FULFORD, MICHAEL, ANDREW WALLACE-HADRILL, K. Clark, R. Daniels, J. DeLaine, I. Dormor, R. MacPhail, A. Powell, M. Robinson, and P. Wiltshire. “The House of ‘Amarantus’ at Pompeii (I, 9,11-12): An Interim Report on Survey and Excavations in 1995-96.” Rivista Di Studi Pompeiani 7 (1995): 77–113. http://www.jstor.org/stable/44291577.


I wish to thank the many folk of the Mentoring Womxn in Archaeology and Heritage Facebook group for their suggestions for images of chalk archaeology.


Lessons from Little Miss Sobek in Ptolemaic breasts, ancient clothing and nursing

Photograph of a toddler wearing a crocodile mask on her head.
Little Miss Sobek in her crocodile mask

At the time of writing its a little over four years since my last fieldwork in Egypt (at Hatnub), during which I discovered I was pregnant. After three years of nursing, motherhood and Egyptology, I now have a three-year-old pre-schooler (codename Little Miss Sobek) and a lot of new experiences which have made me think anew about various aspects Egyptology and reconsider some previous assumptions.

Given that nursing was the only safe method of feeding an infant until the 20th century and most people in ancient societies nursed their children for much longer than we do, it must have been incredibly commonplace in ancient Egyptian society and a regular part of most women’s lives. Yet the implications of this for Egyptology are rarely explored, probably because Egyptologists with direct experience of nursing have been relatively limited. Archaeology and Egyptology were historically dominated by men. Most of the early Trowel Blazers were white, upper-class women, whose children were largely fed and brought-up by others. More recently, advances in contraception, social change, and the problems of pursuing an academic and fieldwork-driven career while engaging in caring responsibilities have meant many Egyptologists have chosen not to have children. Those with direct experience of nursing are fewer still, owing to the cultural norms of the mid-20th century and the existence of safe and effective bottle feeding methods. Considerations of the effect of nursing on ancient Egyptian society are therefore very limited. Despite a long interest in clothing and textiles, it was only when I became a nursing mother myself, that I realised what an impact such an activity would necessarily have on society when it was a task performed by most women for a substantial part of their lives.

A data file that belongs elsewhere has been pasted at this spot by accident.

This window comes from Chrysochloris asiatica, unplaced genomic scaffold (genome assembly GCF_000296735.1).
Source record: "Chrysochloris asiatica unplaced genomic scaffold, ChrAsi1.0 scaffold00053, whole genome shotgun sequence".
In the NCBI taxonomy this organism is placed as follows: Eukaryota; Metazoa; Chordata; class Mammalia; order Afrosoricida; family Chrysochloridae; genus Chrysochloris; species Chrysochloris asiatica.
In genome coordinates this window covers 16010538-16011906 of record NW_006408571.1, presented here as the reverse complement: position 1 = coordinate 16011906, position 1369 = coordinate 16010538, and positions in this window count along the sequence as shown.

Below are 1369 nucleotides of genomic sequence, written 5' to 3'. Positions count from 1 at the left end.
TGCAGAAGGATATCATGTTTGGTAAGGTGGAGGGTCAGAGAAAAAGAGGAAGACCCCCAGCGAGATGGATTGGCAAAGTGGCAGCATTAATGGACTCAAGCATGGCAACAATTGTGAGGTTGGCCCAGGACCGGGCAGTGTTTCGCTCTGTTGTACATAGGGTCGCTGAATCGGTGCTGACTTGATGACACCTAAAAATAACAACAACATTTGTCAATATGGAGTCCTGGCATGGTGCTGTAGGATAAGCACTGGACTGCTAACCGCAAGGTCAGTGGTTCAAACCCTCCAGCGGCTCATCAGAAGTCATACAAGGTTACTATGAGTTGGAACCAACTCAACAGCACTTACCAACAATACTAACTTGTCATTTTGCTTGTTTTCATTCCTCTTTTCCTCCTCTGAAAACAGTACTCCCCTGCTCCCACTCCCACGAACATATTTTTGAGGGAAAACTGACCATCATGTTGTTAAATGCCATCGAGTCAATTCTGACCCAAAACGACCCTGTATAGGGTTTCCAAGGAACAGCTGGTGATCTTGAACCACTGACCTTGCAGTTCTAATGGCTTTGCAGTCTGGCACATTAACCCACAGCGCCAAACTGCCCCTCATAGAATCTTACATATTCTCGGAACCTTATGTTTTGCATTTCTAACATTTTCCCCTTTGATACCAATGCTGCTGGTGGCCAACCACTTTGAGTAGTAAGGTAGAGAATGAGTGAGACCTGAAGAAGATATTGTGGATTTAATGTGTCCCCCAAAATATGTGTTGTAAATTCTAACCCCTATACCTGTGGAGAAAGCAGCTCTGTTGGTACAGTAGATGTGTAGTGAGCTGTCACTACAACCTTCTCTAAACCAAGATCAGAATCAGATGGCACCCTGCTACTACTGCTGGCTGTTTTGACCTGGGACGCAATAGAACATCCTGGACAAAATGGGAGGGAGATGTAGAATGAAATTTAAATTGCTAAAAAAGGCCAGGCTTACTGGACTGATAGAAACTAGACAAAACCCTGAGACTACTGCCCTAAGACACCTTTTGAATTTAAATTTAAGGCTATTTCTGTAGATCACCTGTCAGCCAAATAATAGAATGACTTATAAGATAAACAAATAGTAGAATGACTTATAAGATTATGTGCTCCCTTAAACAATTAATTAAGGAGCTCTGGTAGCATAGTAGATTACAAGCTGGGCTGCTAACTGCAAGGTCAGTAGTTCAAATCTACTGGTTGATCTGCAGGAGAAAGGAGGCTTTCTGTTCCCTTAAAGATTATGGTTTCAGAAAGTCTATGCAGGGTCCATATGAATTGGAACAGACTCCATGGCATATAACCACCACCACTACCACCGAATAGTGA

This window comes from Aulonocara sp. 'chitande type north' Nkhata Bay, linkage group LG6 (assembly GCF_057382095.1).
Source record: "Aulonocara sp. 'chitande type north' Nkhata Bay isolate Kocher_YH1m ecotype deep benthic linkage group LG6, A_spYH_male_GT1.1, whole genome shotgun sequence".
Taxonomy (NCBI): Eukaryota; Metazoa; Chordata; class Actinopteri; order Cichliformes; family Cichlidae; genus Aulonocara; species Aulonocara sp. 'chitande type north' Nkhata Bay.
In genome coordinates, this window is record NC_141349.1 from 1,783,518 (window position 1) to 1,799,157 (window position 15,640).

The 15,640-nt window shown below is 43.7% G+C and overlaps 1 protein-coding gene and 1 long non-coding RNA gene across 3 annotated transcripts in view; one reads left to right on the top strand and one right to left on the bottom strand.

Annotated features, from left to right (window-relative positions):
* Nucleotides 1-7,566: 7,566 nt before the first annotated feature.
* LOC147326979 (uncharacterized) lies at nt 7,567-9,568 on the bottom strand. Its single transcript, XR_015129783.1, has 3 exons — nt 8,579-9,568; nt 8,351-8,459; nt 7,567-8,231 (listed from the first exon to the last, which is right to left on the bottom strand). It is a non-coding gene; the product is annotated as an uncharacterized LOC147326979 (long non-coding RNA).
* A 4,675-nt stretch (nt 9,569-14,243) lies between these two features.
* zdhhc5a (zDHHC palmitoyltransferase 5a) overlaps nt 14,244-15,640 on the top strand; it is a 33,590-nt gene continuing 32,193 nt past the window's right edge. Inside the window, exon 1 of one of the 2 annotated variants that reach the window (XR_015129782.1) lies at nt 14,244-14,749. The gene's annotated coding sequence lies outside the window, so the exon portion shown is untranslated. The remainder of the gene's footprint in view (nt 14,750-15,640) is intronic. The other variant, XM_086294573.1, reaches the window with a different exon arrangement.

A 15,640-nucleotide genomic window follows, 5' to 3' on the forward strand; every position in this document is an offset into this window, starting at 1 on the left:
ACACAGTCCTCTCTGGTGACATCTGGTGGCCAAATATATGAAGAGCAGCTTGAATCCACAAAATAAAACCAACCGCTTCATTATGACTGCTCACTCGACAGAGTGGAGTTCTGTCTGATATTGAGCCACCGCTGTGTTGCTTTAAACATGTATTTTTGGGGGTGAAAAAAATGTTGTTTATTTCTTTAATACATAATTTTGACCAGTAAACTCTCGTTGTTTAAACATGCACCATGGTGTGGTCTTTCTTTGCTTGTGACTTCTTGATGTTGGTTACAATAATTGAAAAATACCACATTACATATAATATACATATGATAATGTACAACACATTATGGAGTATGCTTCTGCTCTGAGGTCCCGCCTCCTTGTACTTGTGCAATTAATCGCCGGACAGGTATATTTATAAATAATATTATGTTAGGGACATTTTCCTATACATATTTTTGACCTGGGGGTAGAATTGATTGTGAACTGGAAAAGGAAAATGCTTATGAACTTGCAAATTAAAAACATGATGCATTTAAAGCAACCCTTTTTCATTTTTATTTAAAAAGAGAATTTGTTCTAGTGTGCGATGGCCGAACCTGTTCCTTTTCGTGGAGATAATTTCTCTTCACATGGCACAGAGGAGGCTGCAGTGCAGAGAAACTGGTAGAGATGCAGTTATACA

Ptolemaic Breasts

Some years ago I was visiting an Egyptian site and my husband asked me what date it was. I looked at the reliefs and said confidently, ‘Ptolemaic’. ‘How can you tell?’ he asked. ‘Well there are number of features, but what really gives it away are the Ptolemaic breasts’, was my response. If you look carefully at Ptolemaic period reliefs the breasts have a distinctive shape, with a rounded top that always looked to me like the shape produced by breast-implants. You can clearly see the typical Ptolemaic shape in the female deity behind Sobek in the wall relief from Kom Ombo, below, and also in the female deities in the featured image at the top of this blog.

An ancient Egyptian relief showing three gods, Sobek to the right followed by a goddess and juvenile in a divine triad.
Ptolemaic image of Sobek, crocodile-headed god on the right, from Kom Ombo (Image Rémih/CC BY-SA 3.0 from https://commons.wikimedia.org )
A limestone statue of a late 18th Dynasty lady in a wrapped and pleated dress and a bouffant wig.
The wife of Nahktmin wearing a wrapped-dress of the type that would become popular in the Ramesside period. 18th Dynasty, reign of Ay (Cairo Museum CG779b)

I had always assumed that Ptolemaic breasts were a feature of the ‘male gaze‘, a sexualising of female deities consciously or unconsciously undertaken by heterosexual male designers and masons. That is until I woke up five days after the birth of my daughter with my very own Ptolemaic breasts! For those who are unfamiliar with the nursing process, when a child is born the first milk produced (called colostrum) is very limited, although rich in nutrients and various important immunological elements. About five days after birth the ‘milk comes in’ which means the colostrum is replaced by milk that is less rich but much greater in volume. The physical effect of this is that the breasts swell up like little water-balloons, and they will do so again and again any time milk consumption drops. The balloon-like Ptolemaic breasts of statuary and relief may or may not have been sexually titillating, but their similarity to the full breasts of nursing mothers makes me wonder if they are intended to represent fertility and abundance. The human breast in its role as provider par excellence.

Easy access

Another lesson I learned early in my experience was how inefficient modern clothes are for feeding a child. Clothes with flaps that are either held in place by gravity or can be undone one handed (while cuddling a screaming infant in the other hand) are by far the most efficient type of clothing for nursing. Something like an ancient Greek Peplos or one of the draped, wrap-around dresses of the Ramesside period (right) would offer a lot of options. Draped and wrapped dresses also offer a flexibility over time. The same garment could be converted into an efficient nursing outfit simply by draping or wrapping it differently.

11th Dynasty wooden statue of a female offering bearer wearing a tight 'sheath-dress' with a diamond pattern. The dress is cut below her breasts, which are covered by broad shoulder straps.